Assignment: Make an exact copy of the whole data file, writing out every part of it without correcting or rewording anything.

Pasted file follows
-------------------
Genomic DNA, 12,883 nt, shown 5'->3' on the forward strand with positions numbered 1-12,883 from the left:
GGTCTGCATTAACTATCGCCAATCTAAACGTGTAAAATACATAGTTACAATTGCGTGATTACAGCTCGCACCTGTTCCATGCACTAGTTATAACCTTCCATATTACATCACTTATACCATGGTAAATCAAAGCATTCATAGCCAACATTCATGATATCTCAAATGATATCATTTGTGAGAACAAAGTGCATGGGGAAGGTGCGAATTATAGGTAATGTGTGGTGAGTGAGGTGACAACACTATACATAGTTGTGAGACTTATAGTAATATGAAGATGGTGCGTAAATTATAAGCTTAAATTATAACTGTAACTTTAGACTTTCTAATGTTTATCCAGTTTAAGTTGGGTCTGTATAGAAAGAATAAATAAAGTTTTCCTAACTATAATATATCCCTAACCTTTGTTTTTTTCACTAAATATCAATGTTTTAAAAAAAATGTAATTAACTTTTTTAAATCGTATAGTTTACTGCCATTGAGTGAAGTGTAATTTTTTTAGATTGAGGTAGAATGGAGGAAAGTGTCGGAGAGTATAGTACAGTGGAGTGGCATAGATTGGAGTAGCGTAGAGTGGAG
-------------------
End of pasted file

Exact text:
Genomic DNA, 12,883 nt, shown 5'->3' on the forward strand with positions numbered 1-12,883 from the left:
GGTCTGCATTAACTATCGCCAATCTAAACGTGTAAAATACATAGTTACAATTGCGTGATTACAGCTCGCACCTGTTCCATGCACTAGTTATAACCTTCCATATTACATCACTTATACCATGGTAAATCAAAGCATTCATAGCCAACATTCATGATATCTCAAATGATATCATTTGTGAGAACAAAGTGCATGGGGAAGGTGCGAATTATAGGTAATGTGTGGTGAGTGAGGTGACAACACTATACATAGTTGTGAGACTTATAGTAATATGAAGATGGTGCGTAAATTATAAGCTTAAATTATAACTGTAACTTTAGACTTTCTAATGTTTATCCAGTTTAAGTTGGGTCTGTATAGAAAGAATAAATAAAGTTTTCCTAACTATAATATATCCCTAACCTTTGTTTTTTTCACTAAATATCAATGTTTTAAAAAAAATGTAATTAACTTTTTTAAATCGTATAGTTTACTGCCATTGAGTGAAGTGTAATTTTTTTAGATTGAGGTAGAATGGAGGAAAGTGTCGGAGAGTATAGTACAGTGGAGTGGCATAGATTGGAGTAGCGTAGAGTGGAG